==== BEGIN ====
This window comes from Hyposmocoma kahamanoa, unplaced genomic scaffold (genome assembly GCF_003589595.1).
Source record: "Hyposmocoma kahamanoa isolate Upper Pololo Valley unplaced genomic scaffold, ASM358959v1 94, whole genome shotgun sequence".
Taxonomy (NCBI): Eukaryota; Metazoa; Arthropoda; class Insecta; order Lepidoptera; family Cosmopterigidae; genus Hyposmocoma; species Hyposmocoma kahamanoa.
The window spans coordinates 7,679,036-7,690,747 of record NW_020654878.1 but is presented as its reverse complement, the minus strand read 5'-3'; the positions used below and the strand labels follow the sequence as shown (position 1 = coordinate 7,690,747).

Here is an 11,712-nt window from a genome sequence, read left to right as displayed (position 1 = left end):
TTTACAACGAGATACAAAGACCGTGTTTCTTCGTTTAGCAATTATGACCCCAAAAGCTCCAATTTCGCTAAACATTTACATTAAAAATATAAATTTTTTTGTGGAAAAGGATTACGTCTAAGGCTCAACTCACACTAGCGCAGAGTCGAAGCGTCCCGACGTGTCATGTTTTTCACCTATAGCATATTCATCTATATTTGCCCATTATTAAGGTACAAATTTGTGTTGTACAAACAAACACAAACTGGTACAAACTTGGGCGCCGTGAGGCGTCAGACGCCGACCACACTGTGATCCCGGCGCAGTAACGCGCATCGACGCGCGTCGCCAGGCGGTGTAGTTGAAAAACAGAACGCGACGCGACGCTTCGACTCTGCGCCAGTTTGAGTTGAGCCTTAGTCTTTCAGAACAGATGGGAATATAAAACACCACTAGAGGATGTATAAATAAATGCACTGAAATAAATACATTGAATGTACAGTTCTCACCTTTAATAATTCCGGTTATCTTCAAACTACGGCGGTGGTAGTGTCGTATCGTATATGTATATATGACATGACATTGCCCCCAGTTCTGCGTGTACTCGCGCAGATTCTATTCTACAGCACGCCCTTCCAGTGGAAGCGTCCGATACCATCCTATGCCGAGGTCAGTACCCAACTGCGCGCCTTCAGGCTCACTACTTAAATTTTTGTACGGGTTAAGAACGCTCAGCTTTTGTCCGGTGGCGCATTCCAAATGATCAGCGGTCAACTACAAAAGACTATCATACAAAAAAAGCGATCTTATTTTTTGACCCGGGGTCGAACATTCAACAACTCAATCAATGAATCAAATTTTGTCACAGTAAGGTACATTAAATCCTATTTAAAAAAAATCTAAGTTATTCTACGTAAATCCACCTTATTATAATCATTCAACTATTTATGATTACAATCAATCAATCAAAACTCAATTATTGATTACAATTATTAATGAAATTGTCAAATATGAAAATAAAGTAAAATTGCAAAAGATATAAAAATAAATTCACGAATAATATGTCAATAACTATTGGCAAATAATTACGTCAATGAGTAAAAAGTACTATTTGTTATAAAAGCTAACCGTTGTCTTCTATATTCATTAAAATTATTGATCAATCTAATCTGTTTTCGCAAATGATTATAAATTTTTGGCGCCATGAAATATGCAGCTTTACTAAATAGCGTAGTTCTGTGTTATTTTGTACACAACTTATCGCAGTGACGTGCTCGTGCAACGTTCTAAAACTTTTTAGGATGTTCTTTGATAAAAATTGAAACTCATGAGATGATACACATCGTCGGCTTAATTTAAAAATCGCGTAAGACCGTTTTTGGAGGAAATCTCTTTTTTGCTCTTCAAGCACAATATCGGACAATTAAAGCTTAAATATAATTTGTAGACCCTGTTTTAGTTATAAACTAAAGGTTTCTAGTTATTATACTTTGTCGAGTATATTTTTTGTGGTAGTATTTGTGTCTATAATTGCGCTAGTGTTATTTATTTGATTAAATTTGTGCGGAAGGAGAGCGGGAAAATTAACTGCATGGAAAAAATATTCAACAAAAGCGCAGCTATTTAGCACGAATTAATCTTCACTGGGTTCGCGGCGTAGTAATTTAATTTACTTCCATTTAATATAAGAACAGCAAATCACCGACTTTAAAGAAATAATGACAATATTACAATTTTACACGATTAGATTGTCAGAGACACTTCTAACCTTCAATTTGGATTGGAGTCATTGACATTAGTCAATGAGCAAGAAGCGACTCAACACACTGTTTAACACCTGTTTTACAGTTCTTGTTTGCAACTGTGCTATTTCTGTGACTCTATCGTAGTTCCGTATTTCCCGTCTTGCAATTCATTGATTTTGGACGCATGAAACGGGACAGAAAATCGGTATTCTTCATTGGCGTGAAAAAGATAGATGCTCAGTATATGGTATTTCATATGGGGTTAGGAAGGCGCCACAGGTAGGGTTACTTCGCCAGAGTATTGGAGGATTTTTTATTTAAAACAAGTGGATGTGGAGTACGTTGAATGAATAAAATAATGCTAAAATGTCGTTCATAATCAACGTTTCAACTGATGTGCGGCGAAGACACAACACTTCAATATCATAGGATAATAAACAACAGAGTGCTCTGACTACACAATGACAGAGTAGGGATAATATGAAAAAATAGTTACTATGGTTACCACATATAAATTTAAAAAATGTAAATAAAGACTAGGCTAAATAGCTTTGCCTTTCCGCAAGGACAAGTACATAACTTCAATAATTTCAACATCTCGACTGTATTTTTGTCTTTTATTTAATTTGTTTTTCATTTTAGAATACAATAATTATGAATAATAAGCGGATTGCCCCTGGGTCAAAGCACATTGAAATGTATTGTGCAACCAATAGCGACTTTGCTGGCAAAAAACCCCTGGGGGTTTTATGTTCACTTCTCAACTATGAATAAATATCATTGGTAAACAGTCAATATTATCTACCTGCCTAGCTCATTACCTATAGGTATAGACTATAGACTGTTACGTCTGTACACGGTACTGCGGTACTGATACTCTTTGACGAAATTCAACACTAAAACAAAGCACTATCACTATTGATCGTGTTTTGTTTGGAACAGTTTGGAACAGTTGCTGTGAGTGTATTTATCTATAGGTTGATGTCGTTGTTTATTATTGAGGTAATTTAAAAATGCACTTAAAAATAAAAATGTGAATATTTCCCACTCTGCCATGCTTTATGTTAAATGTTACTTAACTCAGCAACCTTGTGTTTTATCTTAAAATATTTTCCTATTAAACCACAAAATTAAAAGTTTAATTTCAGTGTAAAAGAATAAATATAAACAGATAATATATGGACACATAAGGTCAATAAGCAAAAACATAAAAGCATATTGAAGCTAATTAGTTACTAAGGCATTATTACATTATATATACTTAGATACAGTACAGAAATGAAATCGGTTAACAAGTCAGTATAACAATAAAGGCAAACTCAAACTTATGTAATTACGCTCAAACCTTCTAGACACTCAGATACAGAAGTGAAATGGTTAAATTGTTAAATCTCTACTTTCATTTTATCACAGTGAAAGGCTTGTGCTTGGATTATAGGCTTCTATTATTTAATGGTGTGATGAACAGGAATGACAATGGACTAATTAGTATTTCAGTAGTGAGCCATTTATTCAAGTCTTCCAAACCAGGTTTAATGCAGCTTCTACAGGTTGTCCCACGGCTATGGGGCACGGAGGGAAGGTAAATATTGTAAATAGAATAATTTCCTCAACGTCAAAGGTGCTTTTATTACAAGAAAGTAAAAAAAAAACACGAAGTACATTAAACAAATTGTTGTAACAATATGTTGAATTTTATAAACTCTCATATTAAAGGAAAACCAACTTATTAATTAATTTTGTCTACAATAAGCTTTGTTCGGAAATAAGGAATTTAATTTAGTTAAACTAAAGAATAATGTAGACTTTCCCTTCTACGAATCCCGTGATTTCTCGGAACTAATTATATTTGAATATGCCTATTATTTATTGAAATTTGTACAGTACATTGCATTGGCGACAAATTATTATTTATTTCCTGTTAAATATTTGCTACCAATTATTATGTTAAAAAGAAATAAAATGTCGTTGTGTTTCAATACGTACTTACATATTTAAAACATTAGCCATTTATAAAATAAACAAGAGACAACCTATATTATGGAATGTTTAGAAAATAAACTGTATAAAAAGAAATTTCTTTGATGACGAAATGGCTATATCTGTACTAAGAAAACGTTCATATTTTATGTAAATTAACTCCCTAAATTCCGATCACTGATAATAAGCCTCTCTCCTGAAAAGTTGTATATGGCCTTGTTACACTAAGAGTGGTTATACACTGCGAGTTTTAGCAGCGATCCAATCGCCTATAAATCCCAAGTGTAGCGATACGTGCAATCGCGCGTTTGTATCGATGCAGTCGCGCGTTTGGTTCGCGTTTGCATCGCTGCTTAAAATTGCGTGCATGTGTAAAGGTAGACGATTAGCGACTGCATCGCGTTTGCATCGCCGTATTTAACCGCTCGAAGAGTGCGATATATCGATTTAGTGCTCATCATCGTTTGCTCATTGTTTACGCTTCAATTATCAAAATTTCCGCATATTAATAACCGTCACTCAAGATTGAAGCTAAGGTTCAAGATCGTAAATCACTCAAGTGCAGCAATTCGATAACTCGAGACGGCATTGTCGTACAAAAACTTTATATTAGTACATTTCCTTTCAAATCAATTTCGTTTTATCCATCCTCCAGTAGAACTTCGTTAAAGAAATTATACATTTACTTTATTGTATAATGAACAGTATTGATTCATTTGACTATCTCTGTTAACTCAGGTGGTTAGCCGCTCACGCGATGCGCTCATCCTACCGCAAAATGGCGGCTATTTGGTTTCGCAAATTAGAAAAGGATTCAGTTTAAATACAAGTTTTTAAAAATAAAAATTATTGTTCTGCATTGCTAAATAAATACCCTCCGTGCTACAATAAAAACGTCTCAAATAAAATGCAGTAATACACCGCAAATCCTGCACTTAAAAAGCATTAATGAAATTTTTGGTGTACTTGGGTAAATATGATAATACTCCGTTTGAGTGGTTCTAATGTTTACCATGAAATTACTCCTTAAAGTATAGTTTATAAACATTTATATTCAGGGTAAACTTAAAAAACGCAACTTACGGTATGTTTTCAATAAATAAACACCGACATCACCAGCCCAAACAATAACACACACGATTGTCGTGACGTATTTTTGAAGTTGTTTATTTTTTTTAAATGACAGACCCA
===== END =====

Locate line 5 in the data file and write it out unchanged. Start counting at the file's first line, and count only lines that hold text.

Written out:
Here is an 11,712-nt window from a genome sequence, read left to right as displayed (position 1 = left end):